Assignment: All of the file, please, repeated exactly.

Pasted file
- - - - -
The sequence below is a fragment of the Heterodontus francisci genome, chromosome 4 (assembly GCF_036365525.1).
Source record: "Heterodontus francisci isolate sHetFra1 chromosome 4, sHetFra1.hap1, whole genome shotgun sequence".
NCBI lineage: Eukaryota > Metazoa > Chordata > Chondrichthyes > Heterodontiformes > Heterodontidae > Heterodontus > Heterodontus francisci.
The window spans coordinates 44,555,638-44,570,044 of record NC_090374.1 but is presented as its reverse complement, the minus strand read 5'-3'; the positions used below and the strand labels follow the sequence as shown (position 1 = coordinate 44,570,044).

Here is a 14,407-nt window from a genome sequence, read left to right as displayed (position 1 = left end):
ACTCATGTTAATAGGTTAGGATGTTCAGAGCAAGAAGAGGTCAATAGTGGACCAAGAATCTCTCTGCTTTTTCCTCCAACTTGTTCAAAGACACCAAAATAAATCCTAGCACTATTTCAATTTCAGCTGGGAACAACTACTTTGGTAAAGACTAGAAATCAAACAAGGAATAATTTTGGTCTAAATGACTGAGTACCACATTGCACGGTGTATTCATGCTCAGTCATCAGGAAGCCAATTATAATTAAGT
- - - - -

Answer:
The sequence below is a fragment of the Heterodontus francisci genome, chromosome 4 (assembly GCF_036365525.1).
Source record: "Heterodontus francisci isolate sHetFra1 chromosome 4, sHetFra1.hap1, whole genome shotgun sequence".
NCBI lineage: Eukaryota > Metazoa > Chordata > Chondrichthyes > Heterodontiformes > Heterodontidae > Heterodontus > Heterodontus francisci.
The window spans coordinates 44,555,638-44,570,044 of record NC_090374.1 but is presented as its reverse complement, the minus strand read 5'-3'; the positions used below and the strand labels follow the sequence as shown (position 1 = coordinate 44,570,044).

Here is a 14,407-nt window from a genome sequence, read left to right as displayed (position 1 = left end):
ACTCATGTTAATAGGTTAGGATGTTCAGAGCAAGAAGAGGTCAATAGTGGACCAAGAATCTCTCTGCTTTTTCCTCCAACTTGTTCAAAGACACCAAAATAAATCCTAGCACTATTTCAATTTCAGCTGGGAACAACTACTTTGGTAAAGACTAGAAATCAAACAAGGAATAATTTTGGTCTAAATGACTGAGTACCACATTGCACGGTGTATTCATGCTCAGTCATCAGGAAGCCAATTATAATTAAGT